On Jan. 14, 2003, nearly 20,000 General Electric workers went out on strike at 48 plants in 33 states, to protest the company’s move to shift health care costs onto the workers. It was the first national strike against General Electric in 33 years. Members of the United Electrical Workers (UE) and the International Union of Electrical Workers (IUE/CWA) conducted a two-day strike, in many cases braving freezing temperatures and snowy conditions to hold picket lines.
GE had announced its intent to substantially increase, before the end of the union contract, the costs to members and pre-65 retirees enrolled in its “managed care” health plan for prescription drugs, medical specialists, and emergency room care, as well as introducing for the first time a co-pay for in-hospital admissions. About 65 percent of GE workers were enrolled in that plan. The increases would affect the families of nearly 145,000 active and retired union members. A contract provision allowed the company to seek such mid-contract increases, but GE had never invoked it before.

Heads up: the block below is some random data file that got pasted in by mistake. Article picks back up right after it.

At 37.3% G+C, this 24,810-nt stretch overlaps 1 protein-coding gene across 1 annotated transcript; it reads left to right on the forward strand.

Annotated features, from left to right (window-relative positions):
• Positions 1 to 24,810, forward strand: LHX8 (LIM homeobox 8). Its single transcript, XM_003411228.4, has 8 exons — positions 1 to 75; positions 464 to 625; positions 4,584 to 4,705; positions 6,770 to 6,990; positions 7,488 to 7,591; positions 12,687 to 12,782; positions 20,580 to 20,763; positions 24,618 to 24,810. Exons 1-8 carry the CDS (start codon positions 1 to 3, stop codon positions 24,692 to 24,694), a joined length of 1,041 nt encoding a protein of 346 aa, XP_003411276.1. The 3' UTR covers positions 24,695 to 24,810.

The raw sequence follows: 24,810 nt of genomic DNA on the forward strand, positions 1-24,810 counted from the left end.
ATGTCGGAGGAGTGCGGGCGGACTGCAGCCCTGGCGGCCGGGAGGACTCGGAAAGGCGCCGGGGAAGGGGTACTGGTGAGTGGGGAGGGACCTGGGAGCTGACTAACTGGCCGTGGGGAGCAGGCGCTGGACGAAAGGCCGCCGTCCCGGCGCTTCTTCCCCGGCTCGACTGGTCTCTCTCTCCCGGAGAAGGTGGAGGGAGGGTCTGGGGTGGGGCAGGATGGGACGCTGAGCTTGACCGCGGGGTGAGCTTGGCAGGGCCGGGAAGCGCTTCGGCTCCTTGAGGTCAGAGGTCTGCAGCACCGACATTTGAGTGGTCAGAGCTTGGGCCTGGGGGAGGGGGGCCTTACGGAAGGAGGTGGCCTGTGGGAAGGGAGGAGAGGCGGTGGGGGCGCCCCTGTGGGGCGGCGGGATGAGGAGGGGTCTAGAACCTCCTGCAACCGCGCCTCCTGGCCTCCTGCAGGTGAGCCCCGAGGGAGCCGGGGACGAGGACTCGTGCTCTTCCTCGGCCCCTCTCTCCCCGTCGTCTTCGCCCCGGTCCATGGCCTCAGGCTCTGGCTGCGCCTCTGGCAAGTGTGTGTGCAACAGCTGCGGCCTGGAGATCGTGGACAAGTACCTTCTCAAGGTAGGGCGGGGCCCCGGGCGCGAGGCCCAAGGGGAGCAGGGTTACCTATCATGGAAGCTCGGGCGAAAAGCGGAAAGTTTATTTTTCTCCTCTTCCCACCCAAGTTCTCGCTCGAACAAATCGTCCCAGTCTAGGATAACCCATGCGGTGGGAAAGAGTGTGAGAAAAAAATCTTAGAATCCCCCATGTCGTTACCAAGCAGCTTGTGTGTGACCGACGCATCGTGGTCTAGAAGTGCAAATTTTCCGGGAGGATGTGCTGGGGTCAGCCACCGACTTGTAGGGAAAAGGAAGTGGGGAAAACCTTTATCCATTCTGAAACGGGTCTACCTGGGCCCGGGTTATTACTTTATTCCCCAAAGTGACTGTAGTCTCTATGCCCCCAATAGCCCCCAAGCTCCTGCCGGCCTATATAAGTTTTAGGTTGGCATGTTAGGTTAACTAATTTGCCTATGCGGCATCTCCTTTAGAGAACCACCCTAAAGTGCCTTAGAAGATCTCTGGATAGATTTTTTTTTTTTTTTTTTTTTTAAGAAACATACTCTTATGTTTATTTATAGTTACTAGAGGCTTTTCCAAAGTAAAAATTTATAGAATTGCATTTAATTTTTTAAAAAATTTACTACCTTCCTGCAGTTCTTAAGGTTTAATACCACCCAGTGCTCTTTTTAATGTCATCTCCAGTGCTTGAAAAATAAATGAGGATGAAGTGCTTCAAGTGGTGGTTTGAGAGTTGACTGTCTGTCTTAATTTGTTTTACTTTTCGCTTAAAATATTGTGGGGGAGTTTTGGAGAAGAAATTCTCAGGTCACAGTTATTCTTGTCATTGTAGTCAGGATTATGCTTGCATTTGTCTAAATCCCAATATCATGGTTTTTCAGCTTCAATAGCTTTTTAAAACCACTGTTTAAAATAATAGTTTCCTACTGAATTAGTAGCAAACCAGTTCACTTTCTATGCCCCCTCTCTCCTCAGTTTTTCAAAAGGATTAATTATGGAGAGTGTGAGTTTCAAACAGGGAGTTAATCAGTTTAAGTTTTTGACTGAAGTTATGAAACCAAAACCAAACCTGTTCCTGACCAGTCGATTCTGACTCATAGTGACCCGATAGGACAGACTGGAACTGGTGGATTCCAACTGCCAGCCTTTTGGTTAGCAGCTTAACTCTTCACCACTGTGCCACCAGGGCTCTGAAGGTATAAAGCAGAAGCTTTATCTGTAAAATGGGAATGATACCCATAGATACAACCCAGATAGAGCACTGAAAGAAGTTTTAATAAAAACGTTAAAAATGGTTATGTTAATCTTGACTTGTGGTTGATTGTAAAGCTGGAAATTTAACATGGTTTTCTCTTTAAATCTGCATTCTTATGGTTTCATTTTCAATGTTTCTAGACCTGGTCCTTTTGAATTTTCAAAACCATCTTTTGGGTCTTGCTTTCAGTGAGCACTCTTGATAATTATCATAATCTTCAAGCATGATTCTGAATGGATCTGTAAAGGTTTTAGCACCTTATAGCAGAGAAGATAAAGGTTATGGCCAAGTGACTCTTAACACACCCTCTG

When negotiations came to impasse last July, GE announced its intent to impose the increases on January 1, 2003, even though the entire UE-GE National Agreement was up for negotiation the same year.
The unions did not expect that the two-day strike would result in GE canceling the increases. Rather as UE General President John Hovis noted, “The strike is intended to demonstrate the membership’s opposition to GE’s cost shifting, to exact a price from GE for its action, and to mobilize resistance to GE’s stated intention to seek additional cost shifting in contract negotiations to be held later this year.”
Edward Fire, IUE-CWA president, said, “GE has provoked a strike through its greed. A company that sets record profits each year – $14.1 billion in 2001 – can afford to maintain health benefits without forcing workers and retirees to pay more.”
The GE strike helped put the issue of health care coverage on the national worker rights agenda.